To run a pipeline’s latest release, first navigate to WARP releases page, search for your pipeline’s tag, and download the pipeline’s assets (the WDL workflow, the JSON, and the ZIP with accompanying dependencies; see Optimus example below).
You can also discover and search releases using the WARP command-line tool Wreleaser.
After downloading the pipeline’s assets, launch the workflow following your execution engine’s instructions.
Several WARP pipelines are available in public workspaces on the Terra cloud platform. These workspaces include both the WDL workflow and downsampled data so that you can test the pipeline at low-cost.
If you are new to Terra, you can get started by registering with your Google account and visiting Terra Support. After registration, search for WARP-related workspaces with the “warp-pipelines” tag.
To test the pipeline, clone (make a copy of) the workspace following the instructions in this Terra Support guide.
3. Run or export the pipeline from Dockstore
Dockstore is a GA4GH compliant open platform for sharing Docker-based tools like WDL workflows. You can find WARP pipelines in Dockstore and run them on the Dockstore platform or export them to other platforms (including Terra).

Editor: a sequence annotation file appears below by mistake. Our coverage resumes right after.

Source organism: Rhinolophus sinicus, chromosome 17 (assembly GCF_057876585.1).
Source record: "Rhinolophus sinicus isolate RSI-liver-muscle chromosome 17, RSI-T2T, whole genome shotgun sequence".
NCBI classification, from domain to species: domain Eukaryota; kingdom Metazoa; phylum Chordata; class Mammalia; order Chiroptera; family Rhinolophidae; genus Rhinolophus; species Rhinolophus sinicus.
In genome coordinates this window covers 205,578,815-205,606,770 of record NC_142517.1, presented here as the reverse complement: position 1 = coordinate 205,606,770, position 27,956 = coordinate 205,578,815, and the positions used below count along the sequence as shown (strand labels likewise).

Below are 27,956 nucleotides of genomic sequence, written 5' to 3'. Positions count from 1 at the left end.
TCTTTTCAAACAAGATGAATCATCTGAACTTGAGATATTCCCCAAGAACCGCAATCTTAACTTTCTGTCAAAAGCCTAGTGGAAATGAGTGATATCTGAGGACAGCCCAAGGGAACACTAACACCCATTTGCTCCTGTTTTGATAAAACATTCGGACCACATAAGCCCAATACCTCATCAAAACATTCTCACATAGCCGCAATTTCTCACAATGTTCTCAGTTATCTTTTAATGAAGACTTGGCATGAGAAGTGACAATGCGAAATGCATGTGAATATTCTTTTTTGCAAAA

To view all available pipelines, just search “warp” in the Dockstore search and browse the workflow list. See Dockstore documentation for details on launching the workflow.
WARP Versioning and Releasing
Pipelines in WARP are versioned semantically to support reproducibility in scientific analysis and provide clearer analysis provenance. Version numbers allow researchers to confirm their data has all been processed in a compatible way. Semantic versioning gives immediate insight into the compatibility of pipeline outputs. Read more about versioning and releasing in WARP.
Testing in WARP
Each pipeline in WARP has accompanying continuous integration tests that run on each pull request (PR). These tests help ensure that no unexpected changes are made to each pipeline and confirm that each affected pipeline is tested with any changes to shared code. To support rapid development iteration, only the pipelines affected by a PR are tested and PRs to the